A note on violence

13 June

As I’m writing this, the first gay pride parade in Split (second biggest city in Croatia, biggest coastal, smack-bang in the middle of the area that was heavily bombed during the war, therefore, somewhat predictably, somewhat right-leaning) resulted in a violent riot, as the parade (of 200 mainly non-gay people – activists, intellectuals, supporters) was met by a rock-hurling counter-protest (of about 10,000 by the police estimate). Croatian media are exploding with commentary, all condemning the violence in the harshest possible terms. This is great improvement since the LGBT issue was first raised, only about 12 years ago, when no one spoke about it, and the general opinion was not far from an assumption that there are no homosexuals in Croatia. But, in a very strongly masculine culture, homosexuality is, of course, destabilising for a whole series of cultural paradigms. As one journalist wrote:

“Split Pride was in many ways a clear dividing point of worldview for the host city. Contrary to the expectations, the parade consisted mostly of local residents. The fence and the police cordon were literally dividing families: one of my acquaintances who participated in the parade recognised her brother-in-law among the militants, while my wife saw a lady who was a household friend in her childhood.”
Split: Gay Pride Under Attack (c) Vojko Bašić/CROPIX

I will be in Croatia for the Zagreb Pride this Saturday, where I can take my little sister and her school friends, who have been outraged the way teenagers get outraged at injustice and moral wrongs. I haven’t been confronted with a shouting skinhead mob for a long time, but I’m looking forward to seeing some clear-cut violence. Or, rather: to seeing the face of clear-cut violence. Lately, in Melbourne I’ve been witnessing mainly subterranean intrigue, malicious gossip, manipulation, attacks on the weak.

Carolyn posted a link to Hollaback, a website where women can post stories of sexual harassment and abuse, in a kind of name-and-shame procedure. Reading through the stories, and the frustrated, impotent anger these incidents provoked in women who nonetheless didn’t react because almost all were ‘scared’ that the man might become ‘violent’ made me realise I know something they largely don’t: that men who harass women are cowards. And something else: that men who harass women, and are cowards, are helped in their behaviour by two learned responses women have – shame and silence.

Women automatically feel guilty for the kind of underhanded violence they receive, and try to be as quiet as possible about it. Men rely on that a great deal. It is inculcated in us, right from the start, that speaking up against this sort of behaviour is dobbing in if it happens to us, that it makes you a bitch if it’s done by your boyfriend, and that it’s none of our business if it happens to someone else. But because so much of this sort of abuse is actually not publicly condoned by our society, it relies on secrecy, on quietness. Making a huge fuss about harassment, be it workplace harassment or someone wanking on a bus, ranging from spreading information to shouting ‘Ew! Ew!’ on the bus, is often enough to dispel the bubble of safety that allows these men to continue in their behaviour, such as it is.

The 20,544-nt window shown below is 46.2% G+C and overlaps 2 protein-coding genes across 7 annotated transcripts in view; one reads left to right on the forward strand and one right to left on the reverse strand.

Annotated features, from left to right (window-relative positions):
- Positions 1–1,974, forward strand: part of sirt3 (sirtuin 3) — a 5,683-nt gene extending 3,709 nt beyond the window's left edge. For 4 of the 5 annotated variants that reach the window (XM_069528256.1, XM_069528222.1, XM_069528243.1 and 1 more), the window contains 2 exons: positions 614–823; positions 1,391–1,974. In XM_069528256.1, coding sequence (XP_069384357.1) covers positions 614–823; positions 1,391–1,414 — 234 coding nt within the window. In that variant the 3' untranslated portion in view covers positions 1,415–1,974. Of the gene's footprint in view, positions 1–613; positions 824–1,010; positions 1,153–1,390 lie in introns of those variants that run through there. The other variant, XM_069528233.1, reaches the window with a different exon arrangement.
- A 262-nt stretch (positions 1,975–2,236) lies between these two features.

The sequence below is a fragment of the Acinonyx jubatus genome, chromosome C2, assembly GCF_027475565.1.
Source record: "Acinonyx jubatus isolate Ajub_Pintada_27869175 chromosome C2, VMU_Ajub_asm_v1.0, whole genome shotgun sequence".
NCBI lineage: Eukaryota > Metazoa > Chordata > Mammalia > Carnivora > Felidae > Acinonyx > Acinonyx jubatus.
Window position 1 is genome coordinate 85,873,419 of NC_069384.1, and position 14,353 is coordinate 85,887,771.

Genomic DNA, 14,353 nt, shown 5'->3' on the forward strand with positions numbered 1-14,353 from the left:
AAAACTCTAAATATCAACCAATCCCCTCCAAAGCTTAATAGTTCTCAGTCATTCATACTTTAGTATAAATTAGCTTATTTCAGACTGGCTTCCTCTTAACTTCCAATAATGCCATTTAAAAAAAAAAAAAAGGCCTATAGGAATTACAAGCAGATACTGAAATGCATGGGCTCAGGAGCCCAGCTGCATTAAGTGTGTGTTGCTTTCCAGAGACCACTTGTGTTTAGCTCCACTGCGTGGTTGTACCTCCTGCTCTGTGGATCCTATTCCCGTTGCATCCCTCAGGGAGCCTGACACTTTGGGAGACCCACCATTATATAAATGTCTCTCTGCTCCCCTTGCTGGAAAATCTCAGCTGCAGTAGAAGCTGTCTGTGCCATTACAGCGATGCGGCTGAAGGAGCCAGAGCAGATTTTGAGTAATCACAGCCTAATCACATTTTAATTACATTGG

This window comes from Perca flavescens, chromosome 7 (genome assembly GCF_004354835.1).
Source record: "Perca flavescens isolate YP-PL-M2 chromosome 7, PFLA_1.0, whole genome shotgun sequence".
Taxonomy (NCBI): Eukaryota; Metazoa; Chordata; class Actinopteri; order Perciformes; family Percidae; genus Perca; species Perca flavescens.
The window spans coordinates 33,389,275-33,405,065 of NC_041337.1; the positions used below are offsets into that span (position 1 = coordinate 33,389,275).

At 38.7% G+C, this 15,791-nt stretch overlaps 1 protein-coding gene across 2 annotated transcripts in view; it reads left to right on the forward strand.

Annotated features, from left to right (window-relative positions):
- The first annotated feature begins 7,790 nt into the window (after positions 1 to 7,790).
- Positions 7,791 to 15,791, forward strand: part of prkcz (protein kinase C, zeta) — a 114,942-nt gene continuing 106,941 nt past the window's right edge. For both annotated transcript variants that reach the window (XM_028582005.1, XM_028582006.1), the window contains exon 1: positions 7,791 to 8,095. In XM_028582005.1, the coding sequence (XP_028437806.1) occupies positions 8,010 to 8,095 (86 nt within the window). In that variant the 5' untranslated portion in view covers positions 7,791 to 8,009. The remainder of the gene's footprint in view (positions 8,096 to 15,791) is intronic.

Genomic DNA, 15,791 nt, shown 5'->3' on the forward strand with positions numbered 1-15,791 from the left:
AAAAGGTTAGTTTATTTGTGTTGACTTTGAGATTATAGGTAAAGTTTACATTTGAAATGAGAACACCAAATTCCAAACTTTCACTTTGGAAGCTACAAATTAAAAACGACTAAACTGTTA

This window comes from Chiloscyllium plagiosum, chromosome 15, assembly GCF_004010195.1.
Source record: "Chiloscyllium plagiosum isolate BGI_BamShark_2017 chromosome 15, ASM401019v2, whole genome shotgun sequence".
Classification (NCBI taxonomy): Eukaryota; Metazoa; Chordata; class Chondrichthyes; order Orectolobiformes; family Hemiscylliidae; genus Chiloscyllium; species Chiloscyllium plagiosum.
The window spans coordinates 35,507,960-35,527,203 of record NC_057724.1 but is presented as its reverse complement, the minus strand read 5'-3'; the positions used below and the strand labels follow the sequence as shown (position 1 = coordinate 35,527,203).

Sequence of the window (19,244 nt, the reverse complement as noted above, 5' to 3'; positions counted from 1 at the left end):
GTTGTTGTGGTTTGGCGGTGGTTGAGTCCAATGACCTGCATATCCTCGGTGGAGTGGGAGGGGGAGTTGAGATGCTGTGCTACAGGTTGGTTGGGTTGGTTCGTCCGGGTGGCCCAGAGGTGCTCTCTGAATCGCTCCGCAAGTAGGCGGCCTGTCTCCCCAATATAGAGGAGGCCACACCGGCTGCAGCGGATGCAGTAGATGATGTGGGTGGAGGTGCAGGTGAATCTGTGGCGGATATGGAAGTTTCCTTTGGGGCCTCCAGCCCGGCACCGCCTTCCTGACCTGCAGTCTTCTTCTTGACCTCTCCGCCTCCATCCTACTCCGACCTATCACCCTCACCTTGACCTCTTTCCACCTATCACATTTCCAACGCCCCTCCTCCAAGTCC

Which is to say, women get taught to be the better man in these situations quite simply to protect the perpetrator.

I don’t think that the best response to a rock-hurling crowd is to hurl rocks back, to be entirely honest. There is something to be said for good behaviour of symbolic resonance. But I think that being faced with a physically violent crowd (as has happened to me a few times in Croatia, usually related to some leftie beliefs I was clearly manifesting with my clothes or haircut) makes you realise just how cowardly a manipulative man, or a flasher, or a wife beater is, and what low level of immediate danger he poses; how much of their courage comes out of having isolated the woman, or having badly damaged her self-esteem, or having manipulated her into feeling guilty. It puts things in perspective, too: it gives you something tangibly, uncontrollably dangerous to measure a single wanking, manipulating or emotionally abusive man against.

In the case of violent crowds, for sure, a lot of the courage comes from the numbers – as does the courage of a Pride protest. But there is a cleanness there, an honesty in acting and in expressing one’s beliefs, that I am looking forward to.



Human Rights First
Radio Free Europe
Video of the Split Gay Pride parade violence

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